Skip to content

More from NCTE: Jim Burke + Assignments

For the last session of the conference, I attended a session with Jim Burke, Jeff Wilhelm, and Alan Sitomer geared toward secondary teachers.  It was excellent, so excellent that I took 13 pages of notes!  Over the next few days, I plan to process some of what I heard.

Burke shared his guiding principles for designing effective writing assignments:

  1. Clarify purpose and expectations
    1. Provide examples
    2. Demonstrate
    3. Demystify
    4. Write with them — Do the assignment yourself
    5. Model every step, every aspect — for all levels.
  2. Make it meaningful and challenging
    1. Connect the assignment to students’ lives and interests
    2. Create authentic opportunities to write
    3. Incorporate new skills they can learn in the context of the assignment.
  3. Place it within a larger context of your curriculum.
    1. Consider cognitive demands
    2. Arrange steps of the assignment
    3. Embed within each assignment the skills and knowledge your students need.
  4. Align assignments with your state and district standards
    1. Consult the state and/or district standards
    2. Use the academic language appropriate to these standards to ensure students learn it
    3. Integrate standards into your assessment criteria
  5. Convey criteria for success

My Thoughts:

This is aligned very neatly with what I currently do when designing writing experiences for students.  Still, the thing that struck me the most and is sticking with me is the idea that assignments should be challenging.  I think we worry about making things too difficult.  Often I hear teachers say something along these lines:  I just don’t understand why they don’t do this — it’s so easy!  Perhaps that’s the problem.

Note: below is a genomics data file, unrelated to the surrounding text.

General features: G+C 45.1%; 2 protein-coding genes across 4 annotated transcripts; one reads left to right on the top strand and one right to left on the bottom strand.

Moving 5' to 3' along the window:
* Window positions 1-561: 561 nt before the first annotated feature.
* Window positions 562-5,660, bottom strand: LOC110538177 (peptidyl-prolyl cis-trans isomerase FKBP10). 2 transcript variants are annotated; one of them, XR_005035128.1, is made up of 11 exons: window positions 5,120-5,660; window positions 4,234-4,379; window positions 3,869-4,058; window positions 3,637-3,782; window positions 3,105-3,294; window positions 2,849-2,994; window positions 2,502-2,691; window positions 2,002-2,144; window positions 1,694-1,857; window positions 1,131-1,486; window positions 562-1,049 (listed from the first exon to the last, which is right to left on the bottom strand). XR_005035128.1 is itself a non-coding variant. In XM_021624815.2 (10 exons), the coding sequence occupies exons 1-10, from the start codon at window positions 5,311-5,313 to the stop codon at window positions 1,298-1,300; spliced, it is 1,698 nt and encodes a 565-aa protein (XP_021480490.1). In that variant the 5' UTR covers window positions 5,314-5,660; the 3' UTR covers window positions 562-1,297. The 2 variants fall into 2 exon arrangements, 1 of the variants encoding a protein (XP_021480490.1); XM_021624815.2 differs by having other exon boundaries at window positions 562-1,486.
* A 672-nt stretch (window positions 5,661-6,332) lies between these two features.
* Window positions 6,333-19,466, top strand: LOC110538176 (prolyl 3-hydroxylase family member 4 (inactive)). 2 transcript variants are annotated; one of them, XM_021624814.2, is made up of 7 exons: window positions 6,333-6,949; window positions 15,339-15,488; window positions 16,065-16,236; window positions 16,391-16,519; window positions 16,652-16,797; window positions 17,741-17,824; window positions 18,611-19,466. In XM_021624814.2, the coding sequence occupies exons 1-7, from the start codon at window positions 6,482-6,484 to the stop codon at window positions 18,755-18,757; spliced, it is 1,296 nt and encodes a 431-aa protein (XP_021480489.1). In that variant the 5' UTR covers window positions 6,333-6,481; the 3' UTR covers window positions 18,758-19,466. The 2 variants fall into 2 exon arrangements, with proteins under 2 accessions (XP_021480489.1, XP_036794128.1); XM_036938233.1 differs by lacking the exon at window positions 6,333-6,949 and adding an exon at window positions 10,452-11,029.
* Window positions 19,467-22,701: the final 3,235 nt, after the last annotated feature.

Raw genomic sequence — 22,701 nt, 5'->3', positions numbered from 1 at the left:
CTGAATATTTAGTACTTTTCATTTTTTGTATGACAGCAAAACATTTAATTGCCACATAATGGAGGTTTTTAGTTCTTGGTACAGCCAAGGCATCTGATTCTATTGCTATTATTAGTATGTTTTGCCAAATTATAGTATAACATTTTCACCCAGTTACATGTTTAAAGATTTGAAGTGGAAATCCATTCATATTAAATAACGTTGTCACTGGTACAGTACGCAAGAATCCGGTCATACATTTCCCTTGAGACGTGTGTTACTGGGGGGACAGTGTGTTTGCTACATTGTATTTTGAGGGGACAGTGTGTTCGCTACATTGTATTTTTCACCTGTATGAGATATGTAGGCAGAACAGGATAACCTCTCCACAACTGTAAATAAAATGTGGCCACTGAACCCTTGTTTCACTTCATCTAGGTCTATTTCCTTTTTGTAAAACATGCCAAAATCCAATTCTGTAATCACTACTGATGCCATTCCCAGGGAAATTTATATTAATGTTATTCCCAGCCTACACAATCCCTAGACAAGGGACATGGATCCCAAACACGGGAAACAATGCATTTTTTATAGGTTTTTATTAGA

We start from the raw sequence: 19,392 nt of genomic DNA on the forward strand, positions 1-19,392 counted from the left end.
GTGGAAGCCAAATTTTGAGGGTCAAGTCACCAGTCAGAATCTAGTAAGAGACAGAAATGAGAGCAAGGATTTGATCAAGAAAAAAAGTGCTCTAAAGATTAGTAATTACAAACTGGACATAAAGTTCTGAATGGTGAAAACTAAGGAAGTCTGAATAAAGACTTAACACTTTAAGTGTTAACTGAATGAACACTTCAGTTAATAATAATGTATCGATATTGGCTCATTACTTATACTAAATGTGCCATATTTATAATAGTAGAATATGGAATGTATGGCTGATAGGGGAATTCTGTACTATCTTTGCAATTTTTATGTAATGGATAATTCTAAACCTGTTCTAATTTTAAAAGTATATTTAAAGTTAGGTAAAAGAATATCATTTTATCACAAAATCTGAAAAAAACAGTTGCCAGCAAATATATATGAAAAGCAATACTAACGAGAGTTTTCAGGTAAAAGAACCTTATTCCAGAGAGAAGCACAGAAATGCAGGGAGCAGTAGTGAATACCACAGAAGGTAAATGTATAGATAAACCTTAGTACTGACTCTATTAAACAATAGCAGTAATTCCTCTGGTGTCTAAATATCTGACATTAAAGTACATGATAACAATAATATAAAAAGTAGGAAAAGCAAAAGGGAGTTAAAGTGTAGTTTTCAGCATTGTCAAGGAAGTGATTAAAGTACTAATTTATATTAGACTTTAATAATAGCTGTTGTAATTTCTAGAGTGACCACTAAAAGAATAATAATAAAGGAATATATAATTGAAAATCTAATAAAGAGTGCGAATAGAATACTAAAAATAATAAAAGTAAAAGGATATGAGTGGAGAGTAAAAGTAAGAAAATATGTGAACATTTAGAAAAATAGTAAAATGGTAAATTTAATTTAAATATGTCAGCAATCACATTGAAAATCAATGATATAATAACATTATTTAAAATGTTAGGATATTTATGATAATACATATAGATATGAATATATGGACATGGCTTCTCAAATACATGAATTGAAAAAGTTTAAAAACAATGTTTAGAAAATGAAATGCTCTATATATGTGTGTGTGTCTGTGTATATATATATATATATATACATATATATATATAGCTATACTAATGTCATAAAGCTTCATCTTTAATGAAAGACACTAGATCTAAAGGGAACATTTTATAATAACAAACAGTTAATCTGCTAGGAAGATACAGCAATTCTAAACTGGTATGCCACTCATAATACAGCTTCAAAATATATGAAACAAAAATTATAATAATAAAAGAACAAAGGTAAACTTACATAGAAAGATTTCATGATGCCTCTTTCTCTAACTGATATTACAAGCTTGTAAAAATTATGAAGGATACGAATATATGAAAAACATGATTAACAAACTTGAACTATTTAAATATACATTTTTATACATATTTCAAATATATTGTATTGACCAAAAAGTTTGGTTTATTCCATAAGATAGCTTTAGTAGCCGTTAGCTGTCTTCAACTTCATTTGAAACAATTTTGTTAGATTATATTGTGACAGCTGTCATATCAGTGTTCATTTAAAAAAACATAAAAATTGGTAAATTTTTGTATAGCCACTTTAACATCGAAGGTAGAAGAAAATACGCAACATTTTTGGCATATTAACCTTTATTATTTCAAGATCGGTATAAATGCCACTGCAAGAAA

There is a fine line between making assignments too difficult and too much and making them too easy.  It is an art to develop experiences that are challenging and meaningful.  This is something I have resolved to commit too — creating challenging and meaningful assignments.

  1. Clearly list the criteria for success on the handout
  2. Provide examples (use text book; past students; yourself)

Ruth Ayres View All

Unhurried. Finding the magic in the middle of living. Capturing a life of ridiculous grace + raw stories.

4 thoughts on “More from NCTE: Jim Burke + Assignments Leave a comment

  1. Perhaps the most powerful yet most overlooked advantage of a computer in developing writing skills is as a glorified typewriter. It allows an approach to teaching writing that is impossible with a pencil and paper, and may have its greatest impact in the earlier years of school.This is the first of a series of articles to explore the introduction of laptop computers in a kindergarten class.


  2. Hello Ruth,

    Your recap and notes couldn’t come at a better time.
    I recently went back to work after being on maternity leave but instead of being with my sixth graders I am setting up lab classes and conducting lessons in them until after the new year.
    Well, today, I sat at lunch making overheads, charts and writing samples to share with a 7th grade class on memoir writing. One teacher came over and asked,”Why all of the work, aren’t the students the ones doing the writing?”
    Needless to say, I had to wax philosophical about why students need examples, demonstrations and models so that they can be successful in their writing.
    She probably doesn’t want to hear more on the matter, but just in case, I left her a copy of your notes and assessment.

    Thanks again,


%d bloggers like this: